Wash and rinse the jars, lids, and screw bands or run them through the dishwasher to kill anything yucky that might have gotten on there while they were in storage.

Canning Meat or Poultry Soups

Fill the hot Mason jars with soup, leaving 1-inch headspace so the soup can expand during processing. Work out any air bubbles and wipe the sealing edge with a clean, damp cloth. Put the lids on the jars and screw the bands on to fingertip tightness.

Make sure the canning rack is at the bottom of the canner so the jars do not break when they reach high pressure. Place the filled jars on top of it. Next, add 3 quarts of hot water and 2 tablespoons of vinegar to prevent water stains on the jars. Even if you don’t fill your canner all the way up with jars, 3 quarts of water are always required for pressure canning.

Now, put the cover on the canner, turn the burner on, and heat until a steady flow of steam is coming from the vent pipe. Allow the steam to flow for 10 minutes, and then put the pressure regulator on the vent pipe. As the pressure develops in the canner, the air vent and cover lock will lift and lock the cover on the canner. Continue heating until the pressure gauge reads 12-lbs pressure for meat or poultry soup.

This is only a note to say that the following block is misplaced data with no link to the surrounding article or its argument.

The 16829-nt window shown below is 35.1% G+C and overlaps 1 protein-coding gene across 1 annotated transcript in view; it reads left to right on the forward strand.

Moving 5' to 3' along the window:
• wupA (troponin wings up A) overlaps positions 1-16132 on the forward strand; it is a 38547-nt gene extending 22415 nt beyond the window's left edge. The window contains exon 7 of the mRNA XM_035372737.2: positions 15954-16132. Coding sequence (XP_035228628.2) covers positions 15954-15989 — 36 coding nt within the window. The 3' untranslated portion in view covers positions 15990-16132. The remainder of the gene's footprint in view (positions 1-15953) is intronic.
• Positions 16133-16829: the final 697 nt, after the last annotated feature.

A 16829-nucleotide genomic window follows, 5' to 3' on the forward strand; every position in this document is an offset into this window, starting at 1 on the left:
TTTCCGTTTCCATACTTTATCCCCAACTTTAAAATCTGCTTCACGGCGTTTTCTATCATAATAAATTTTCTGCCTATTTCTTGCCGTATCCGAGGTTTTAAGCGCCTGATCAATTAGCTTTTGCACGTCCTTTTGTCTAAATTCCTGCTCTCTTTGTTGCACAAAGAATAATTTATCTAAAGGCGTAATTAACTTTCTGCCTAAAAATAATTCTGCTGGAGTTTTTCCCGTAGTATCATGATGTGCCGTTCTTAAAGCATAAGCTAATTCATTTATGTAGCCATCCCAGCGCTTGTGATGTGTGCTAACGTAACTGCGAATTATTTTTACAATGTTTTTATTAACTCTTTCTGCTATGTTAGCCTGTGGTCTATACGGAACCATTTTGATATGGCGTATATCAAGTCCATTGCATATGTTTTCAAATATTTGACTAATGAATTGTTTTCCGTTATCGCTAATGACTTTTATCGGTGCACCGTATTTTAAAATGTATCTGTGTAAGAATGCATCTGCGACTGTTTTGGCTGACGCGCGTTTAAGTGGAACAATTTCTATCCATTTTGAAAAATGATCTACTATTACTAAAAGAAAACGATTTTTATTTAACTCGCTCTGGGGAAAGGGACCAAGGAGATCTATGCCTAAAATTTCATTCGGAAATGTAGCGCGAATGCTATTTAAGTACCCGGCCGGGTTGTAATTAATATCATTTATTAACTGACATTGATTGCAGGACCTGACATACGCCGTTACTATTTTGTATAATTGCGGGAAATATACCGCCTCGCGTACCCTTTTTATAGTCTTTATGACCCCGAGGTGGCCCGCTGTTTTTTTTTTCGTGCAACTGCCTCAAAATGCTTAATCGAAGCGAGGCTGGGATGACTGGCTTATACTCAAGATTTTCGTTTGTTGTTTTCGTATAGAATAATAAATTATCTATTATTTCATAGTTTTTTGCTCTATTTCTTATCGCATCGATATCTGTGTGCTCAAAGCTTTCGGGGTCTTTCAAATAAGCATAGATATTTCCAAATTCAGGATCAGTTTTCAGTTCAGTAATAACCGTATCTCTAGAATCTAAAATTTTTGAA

Once the gauge registers 12-lbs, set your timer for 90-minutes processing time for pints of meat or poultry soup. Half pints are 60 minutes. Keep a watch on the pressure gauge and adjust the heat if necessary to maintain the correct pressure. If the pressure drops below 12-pounds, you will have to begin the time from the top, which is a real bummer!! You also do not want the pressure to get too terribly high, as the jars will break.

After the 90-minute timer dings, turn off the burner and allow the pressure gauge to drop to zero before removing the lid. The jars will be very hot, so I usually just leave the whole thing to cool for the remainder of the day or night.

Chicken Bean Soup

My brother-in-law Eris is on a bean soup kick. Every time I’ve seen the guy in the last couple weeks – which is often since he lives right down the road from us – he’s been spouting the benefits of beans: high soluble fiber, vitamin and nutrient dense, good protein content, low glycemic index, strong leptin content, the list goes on and on.

Eris is a man of few words, so it’s kind of funny that he’s been using so many to talk about something like beans. I guess they must really be good, right?! Since he’s volunteered to watch the boys for a couple hours this Sunday so I can go for a run (even though he works 72 hours a week and it’s his only day off), I decided to can him up a case of chicken and bean soup.